Bail Review a Good Idea, but Reviewing Judges Problematic
Bail Review a Good Idea, but Reviewing Judges’ Performance Problematic
“While a review of the bail laws is a worthwhile idea, it’s important that those advocating for change have all the information before them, so that they can make an informed decision about what it is they want out of the review,” says Kim Workman, Director of Rethinking Crime and Punishment.
“Sensible Sentencing Trust has been calling for a performance based assessment of judicial decisions for some time. In its view, when an offender is bailed, the judge should be able to show that there is no risk to public safety. However, the Judges make 15,000 remand decisions every year, and of those who are remanded in custody, 20% do not serve a custodial sentence. Some of those are not convicted of an offence, while others either serve a community based sentence, or are sentenced to a period of imprisonment which is less than the time spent on remand. Should the Judge be penalised for remanding someone in custody who is not a risk to public safety? Performance assessments work both ways. Or are there other factors to consider?”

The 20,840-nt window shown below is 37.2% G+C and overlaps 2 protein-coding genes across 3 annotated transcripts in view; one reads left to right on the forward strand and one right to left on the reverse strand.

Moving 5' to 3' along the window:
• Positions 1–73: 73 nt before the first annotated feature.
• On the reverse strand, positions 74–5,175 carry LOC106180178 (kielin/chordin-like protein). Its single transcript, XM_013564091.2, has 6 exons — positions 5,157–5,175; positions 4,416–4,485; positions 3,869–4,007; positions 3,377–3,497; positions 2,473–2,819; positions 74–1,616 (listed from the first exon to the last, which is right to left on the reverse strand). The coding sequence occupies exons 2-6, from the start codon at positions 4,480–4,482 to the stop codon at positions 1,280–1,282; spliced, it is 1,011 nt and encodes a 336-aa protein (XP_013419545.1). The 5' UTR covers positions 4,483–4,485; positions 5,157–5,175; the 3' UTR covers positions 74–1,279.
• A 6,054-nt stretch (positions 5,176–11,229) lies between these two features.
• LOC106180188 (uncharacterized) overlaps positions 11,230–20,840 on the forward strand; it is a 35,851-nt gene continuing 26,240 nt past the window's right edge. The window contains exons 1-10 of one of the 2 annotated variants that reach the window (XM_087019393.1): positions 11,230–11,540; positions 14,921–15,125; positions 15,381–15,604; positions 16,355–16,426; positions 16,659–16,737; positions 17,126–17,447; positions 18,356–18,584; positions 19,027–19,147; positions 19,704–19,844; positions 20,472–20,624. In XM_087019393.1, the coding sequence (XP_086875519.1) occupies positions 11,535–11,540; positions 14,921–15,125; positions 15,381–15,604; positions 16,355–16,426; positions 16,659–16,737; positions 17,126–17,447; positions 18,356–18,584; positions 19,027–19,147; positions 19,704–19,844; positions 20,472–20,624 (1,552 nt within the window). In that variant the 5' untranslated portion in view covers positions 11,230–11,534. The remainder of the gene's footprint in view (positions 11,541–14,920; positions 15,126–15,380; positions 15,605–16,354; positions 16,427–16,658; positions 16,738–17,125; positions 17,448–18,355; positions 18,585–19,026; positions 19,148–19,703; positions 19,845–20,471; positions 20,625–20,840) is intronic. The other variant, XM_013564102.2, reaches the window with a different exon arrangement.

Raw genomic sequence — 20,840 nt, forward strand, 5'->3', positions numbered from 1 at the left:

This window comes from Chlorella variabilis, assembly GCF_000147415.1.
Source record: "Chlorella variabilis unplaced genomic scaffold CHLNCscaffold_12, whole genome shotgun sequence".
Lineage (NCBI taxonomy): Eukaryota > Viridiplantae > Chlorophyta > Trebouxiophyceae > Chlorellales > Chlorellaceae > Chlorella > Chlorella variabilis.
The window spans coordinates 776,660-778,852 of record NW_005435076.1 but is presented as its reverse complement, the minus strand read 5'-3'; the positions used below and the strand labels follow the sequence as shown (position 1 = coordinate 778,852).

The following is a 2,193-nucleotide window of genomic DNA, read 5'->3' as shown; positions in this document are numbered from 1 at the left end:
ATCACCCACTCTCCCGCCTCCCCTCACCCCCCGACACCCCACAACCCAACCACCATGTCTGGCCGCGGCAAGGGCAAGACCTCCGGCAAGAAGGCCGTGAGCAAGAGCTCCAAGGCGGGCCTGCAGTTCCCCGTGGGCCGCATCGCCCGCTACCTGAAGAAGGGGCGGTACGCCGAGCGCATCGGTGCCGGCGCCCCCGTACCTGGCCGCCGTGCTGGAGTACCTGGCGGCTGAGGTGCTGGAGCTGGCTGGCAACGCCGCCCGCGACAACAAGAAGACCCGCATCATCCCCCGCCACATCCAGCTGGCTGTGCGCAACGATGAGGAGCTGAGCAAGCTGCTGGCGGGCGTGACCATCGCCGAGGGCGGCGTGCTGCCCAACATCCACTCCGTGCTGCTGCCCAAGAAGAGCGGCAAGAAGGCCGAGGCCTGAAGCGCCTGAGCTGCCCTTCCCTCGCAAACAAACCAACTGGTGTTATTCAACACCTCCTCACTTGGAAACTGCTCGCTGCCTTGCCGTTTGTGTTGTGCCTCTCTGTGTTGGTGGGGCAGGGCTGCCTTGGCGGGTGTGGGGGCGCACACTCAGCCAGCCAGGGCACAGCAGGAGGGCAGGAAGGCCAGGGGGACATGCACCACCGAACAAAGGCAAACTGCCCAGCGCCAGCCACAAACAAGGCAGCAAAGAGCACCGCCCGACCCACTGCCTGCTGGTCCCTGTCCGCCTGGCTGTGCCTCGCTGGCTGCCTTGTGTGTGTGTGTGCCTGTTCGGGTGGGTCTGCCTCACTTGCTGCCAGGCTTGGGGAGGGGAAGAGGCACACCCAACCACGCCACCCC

“If the Police consider that the Judge has made a serious mistake, they already have the right to appeal against the decision to bail.”
Rethinking has today requested further information from the Ministry of Justice, so that full information can be provided to those seeking a review.